Doyle slumped down in the Cortina's passenger seat, content to let Bodie drive as he concentrated on not thinking about the pain in his shoulder. And not thinking about the man beside him. He focussed on listening to Banshee try to get comfortable in the back of the car, on trying to penetrate the fog and see the fields and cottages he'd become so familiar with in his few days here.
He was nearly asleep by the time they arrived in Pwllheli, the pain draining his energy more than he'd like to admit. He'd have been happy to simply go to sleep on any convenient surface and deal with his shoulder in the morning, but Bodie wouldn't hear of it. The annoying pillock dropped Banshee with the local coppers--McGowan'd been glad to see him and one of the PCs said his family was looking for a dog-- asked them where the nearest doctor was, and then drove them two miles out of town to the nearest hospital.
The place turned out to be little more than a day surgery and not at all promising. The nurse had already gone for the day and the doctor was closing up when they got there. As Doyle watched, Bodie used his not inconsiderable charm and his rather considerable menace to convince the doctor to turn everything back on and stitch Doyle's wound back up.
Doyle suffered through it all as silently as he could, which is to say with gritted teeth and the occasional choked off scream. By the time the doctor started with the sutures--he needed four of them to repair the damage inflicted by the day--Doyle felt like an old suit of clothes being patched up by a none too gentle tailor.
When he'd done with the sutures and applied a new dressing, the doctor tried to convince Doyle to go to the hospital in Llandudno for an overnight stay. Doyle was having none of it.
"Just want to go home," he said, fighting the fuzziness of exhaustion made worse by the painkillers the doctor and Bodie had both insisted upon.
"I'm not driving to London tonight," Bodie said forcefully. "So you can forget it."
"Not London, you pillock. Pwllheli will do. You got a room booked there?"
"Yeah. Your old one at the B&B, actually. Your bag's there and all."
"I really should insist..." the doctor began, but Bodie staved him off with a raised hand.
"Don't waste your breath. Our Raymond is a stubborn sort. But I'll look after him."
There was a tone to Bodie's voice, something beyond the indulgent good humour, that made Doyle look at his partner. Made him notice his eyes, cobalt blue and somehow simultaneously hard and tender, cold but with the promise of an underlying heat. It made him wonder...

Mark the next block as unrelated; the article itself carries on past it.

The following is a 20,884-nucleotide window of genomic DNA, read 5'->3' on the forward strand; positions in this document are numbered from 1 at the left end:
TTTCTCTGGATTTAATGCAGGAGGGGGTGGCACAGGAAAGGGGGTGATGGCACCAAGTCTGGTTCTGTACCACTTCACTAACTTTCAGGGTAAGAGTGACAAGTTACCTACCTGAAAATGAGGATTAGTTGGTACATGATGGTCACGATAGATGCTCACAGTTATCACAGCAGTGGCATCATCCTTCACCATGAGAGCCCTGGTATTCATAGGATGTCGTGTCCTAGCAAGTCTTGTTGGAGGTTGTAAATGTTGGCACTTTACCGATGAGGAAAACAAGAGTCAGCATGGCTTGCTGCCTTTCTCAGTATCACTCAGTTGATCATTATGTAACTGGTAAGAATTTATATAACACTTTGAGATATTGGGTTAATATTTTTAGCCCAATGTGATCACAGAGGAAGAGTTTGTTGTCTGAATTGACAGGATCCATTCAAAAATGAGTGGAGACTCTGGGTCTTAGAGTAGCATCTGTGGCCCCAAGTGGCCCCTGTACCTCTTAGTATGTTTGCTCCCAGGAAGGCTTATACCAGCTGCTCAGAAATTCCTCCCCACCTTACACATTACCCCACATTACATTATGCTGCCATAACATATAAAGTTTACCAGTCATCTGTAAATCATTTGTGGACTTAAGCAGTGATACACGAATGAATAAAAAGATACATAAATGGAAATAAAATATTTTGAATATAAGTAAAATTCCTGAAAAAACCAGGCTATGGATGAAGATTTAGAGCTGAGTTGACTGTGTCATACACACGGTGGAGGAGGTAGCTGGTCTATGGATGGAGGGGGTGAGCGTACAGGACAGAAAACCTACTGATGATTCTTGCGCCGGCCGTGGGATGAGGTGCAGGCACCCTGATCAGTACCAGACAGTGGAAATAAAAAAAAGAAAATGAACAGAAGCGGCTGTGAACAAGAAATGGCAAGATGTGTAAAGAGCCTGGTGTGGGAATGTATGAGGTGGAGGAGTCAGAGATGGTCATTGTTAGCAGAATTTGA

He didn't say anything, kept mum as the doctor gave Bodie instructions for his medications, the antibiotics that he'd take, and the pain pills that he'd take only as long as they were necessary. He stayed silent as Bodie packed him into the car and made the bumpy drive back to the B&B. He didn't say a word as Bodie gave him the first of the antibiotics and a stern lecture about taking the pain pills if he needed them, a lecture that was rich coming from Bodie, considering he'd turned avoiding pain medication into a fine art.
The first time he said anything was after Bodie'd tucked him up in the room's queen-sized bed and turned away from him.
Doyle reached out and grabbed Bodie's arm before he could slip away.
"Where you sleeping, then?" Doyle asked.
"Thought I'd take the chair." Bodie pointed at the chintz-upholstered monstrosity in the corner.
"Don't be daft. You'll do your back in, sleeping in that. There's plenty of room in the bed."
"I don't want to jostle you."
"You won't jostle me." Doyle pulled at the hand he still had hold of, even as he moved over to make room in the bed.
So they ended up side by side, Doyle finally allowing himself to drift on a wave of medically approved narcotics, Bodie beside him, shifting about as if he were sleeping on a bed of nails.
"Go to sleep, Bodie." Doyle put a hand on his partner's shoulder, feeling the tension in the muscles.
"Told you this was a bad idea," Bodie said, sitting up.
"It's not." Doyle made a quick grab at Bodie's arm, ignoring the pain that radiated through his own body at the sudden movement.
"Let go, Ray."
Doyle never knew what was responsible for his next actions, whether it was the doctor and his pain pills, or his increased awareness of how fragile life was, or simply an attack of bloody-minded stupidity on his part. In the end, it didn't really matter what was to blame. What did matter was that he sat up, pushed Bodie back down to the bed, leaned over him and kissed him.